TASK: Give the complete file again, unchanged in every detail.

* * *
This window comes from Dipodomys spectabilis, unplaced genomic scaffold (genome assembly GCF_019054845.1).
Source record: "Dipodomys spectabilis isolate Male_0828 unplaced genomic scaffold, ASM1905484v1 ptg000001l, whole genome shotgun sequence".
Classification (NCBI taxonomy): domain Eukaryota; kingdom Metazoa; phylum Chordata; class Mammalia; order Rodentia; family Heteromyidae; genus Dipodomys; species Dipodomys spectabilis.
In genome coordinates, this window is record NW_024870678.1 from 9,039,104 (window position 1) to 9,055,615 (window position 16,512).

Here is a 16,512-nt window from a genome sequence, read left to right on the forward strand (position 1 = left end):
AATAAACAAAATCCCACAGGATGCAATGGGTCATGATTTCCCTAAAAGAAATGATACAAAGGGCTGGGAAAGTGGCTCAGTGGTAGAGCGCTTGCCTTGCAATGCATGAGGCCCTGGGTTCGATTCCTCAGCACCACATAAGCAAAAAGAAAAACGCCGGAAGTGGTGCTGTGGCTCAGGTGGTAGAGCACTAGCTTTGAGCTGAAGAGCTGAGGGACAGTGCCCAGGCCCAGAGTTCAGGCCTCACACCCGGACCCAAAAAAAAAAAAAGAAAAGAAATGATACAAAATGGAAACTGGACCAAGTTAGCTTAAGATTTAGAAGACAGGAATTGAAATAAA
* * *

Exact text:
This window comes from Dipodomys spectabilis, unplaced genomic scaffold (genome assembly GCF_019054845.1).
Source record: "Dipodomys spectabilis isolate Male_0828 unplaced genomic scaffold, ASM1905484v1 ptg000001l, whole genome shotgun sequence".
Classification (NCBI taxonomy): domain Eukaryota; kingdom Metazoa; phylum Chordata; class Mammalia; order Rodentia; family Heteromyidae; genus Dipodomys; species Dipodomys spectabilis.
In genome coordinates, this window is record NW_024870678.1 from 9,039,104 (window position 1) to 9,055,615 (window position 16,512).

Here is a 16,512-nt window from a genome sequence, read left to right on the forward strand (position 1 = left end):
AATAAACAAAATCCCACAGGATGCAATGGGTCATGATTTCCCTAAAAGAAATGATACAAAGGGCTGGGAAAGTGGCTCAGTGGTAGAGCGCTTGCCTTGCAATGCATGAGGCCCTGGGTTCGATTCCTCAGCACCACATAAGCAAAAAGAAAAACGCCGGAAGTGGTGCTGTGGCTCAGGTGGTAGAGCACTAGCTTTGAGCTGAAGAGCTGAGGGACAGTGCCCAGGCCCAGAGTTCAGGCCTCACACCCGGACCCAAAAAAAAAAAAAGAAAAGAAATGATACAAAATGGAAACTGGACCAAGTTAGCTTAAGATTTAGAAGACAGGAATTGAAATAAA